I have come across a web ad several times in the last week or so. Against a forest-stream photo background, the ad text reads, “Balance at last for our OC lands?” OC meaning the 2.4 million acres of Oregon and California Railroad (O&C) lands managed by the BLM in Oregon. Clicking on the ad leads to The Coalition for Our O&C Lands, http://oclands.org. Its members include green groups, fishing and river-guide services and groups, along with assorted others, including, for what it’s worth, “Chef Kim Reid.”
What Does Balance Mean? The coalition says Vibrant Economies, Responsible Timber Harvest, Clean Water, Land & Water Protections. “Responsible Timber Harvest” means selective harvesting, rather than clearcuts:
A balanced approach on O&C lands, while including protections of special places, clean drinking water and wildlife habitats, must also include responsible timber harvest. Timber is an important contributor to our state’s economy and any plan for the O&C lands should recognize that reality.
For decades in the Northwest, we clearcut our ancient forests, believing that we could reestablish our forests and the species that lived there. As we learned more and realized more of the damaging impacts that our actions had on our forests, wildlife, and clean water, we learned to change. We can harvest more selectively and preserve habitat while still economically harvesting trees. Responsible timber practices can ensure a predictable, sustainable supply of timber and forest products while also protecting our natural heritage. We have examples of these types of practices throughout the state and we need to replicate them on the O&C lands.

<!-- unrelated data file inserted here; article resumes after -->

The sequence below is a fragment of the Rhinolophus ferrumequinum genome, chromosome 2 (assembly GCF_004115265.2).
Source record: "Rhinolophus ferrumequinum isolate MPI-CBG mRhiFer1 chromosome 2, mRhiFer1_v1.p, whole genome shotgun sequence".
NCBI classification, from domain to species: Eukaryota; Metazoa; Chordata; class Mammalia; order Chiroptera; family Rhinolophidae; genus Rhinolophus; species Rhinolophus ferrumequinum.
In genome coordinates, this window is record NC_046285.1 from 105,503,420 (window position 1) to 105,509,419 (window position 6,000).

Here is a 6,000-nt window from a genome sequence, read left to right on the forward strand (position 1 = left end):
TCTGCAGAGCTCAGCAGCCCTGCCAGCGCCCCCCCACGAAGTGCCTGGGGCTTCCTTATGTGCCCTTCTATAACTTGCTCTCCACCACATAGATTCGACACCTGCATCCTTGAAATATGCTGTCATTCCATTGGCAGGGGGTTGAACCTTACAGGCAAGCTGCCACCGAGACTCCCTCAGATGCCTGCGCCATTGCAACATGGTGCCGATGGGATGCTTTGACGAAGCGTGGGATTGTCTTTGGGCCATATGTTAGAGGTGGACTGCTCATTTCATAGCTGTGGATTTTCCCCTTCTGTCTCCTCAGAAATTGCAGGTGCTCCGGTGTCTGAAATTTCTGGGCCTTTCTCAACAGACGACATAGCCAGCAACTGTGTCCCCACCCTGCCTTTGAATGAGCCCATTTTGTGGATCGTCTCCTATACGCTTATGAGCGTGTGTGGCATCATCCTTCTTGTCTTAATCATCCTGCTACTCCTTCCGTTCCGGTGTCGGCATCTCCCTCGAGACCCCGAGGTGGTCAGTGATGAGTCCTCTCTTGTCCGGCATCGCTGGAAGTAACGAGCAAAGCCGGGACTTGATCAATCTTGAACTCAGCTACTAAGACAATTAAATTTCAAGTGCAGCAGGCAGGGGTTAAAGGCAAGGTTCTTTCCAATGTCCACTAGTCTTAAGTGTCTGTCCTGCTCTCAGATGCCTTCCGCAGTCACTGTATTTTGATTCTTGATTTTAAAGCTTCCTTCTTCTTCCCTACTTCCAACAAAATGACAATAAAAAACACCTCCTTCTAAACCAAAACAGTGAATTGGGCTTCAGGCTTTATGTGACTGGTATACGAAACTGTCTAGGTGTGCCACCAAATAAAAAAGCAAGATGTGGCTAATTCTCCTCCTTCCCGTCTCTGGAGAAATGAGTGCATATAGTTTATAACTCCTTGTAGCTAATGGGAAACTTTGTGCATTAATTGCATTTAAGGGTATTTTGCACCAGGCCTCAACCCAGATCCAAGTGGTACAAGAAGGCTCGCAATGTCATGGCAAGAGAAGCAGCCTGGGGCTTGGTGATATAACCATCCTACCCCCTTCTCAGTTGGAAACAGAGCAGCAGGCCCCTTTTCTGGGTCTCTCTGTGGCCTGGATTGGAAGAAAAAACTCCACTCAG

The great thing about our timber industry is that it is adaptable. It is managed by people who care for the land. Many of them are hunters and fishermen. They enjoy the outdoors and cherish the wild areas of our state. They want wildlife to flourish and clean water for everyone to drink. The industry has adapted to severely reduced timber harvests and survived. But there is a better way to manage our timberlands, somewhere between “no harvest” and “clearcutting.” Working together, we can find that careful balance.
At the end of the day, any plan must ensure a predictable, sustainable supply of timber and other forest products to help maintain the stability of local and regional economies, and contribute to supporting healthy, vibrant communities.
I’ve lately heard several green-leaning folks suggest that selective harvesting would work perfectly well on the O&C lands and elsewhere in western Oregon. Maybe so, if an economic return is low on your priority list. What do you think?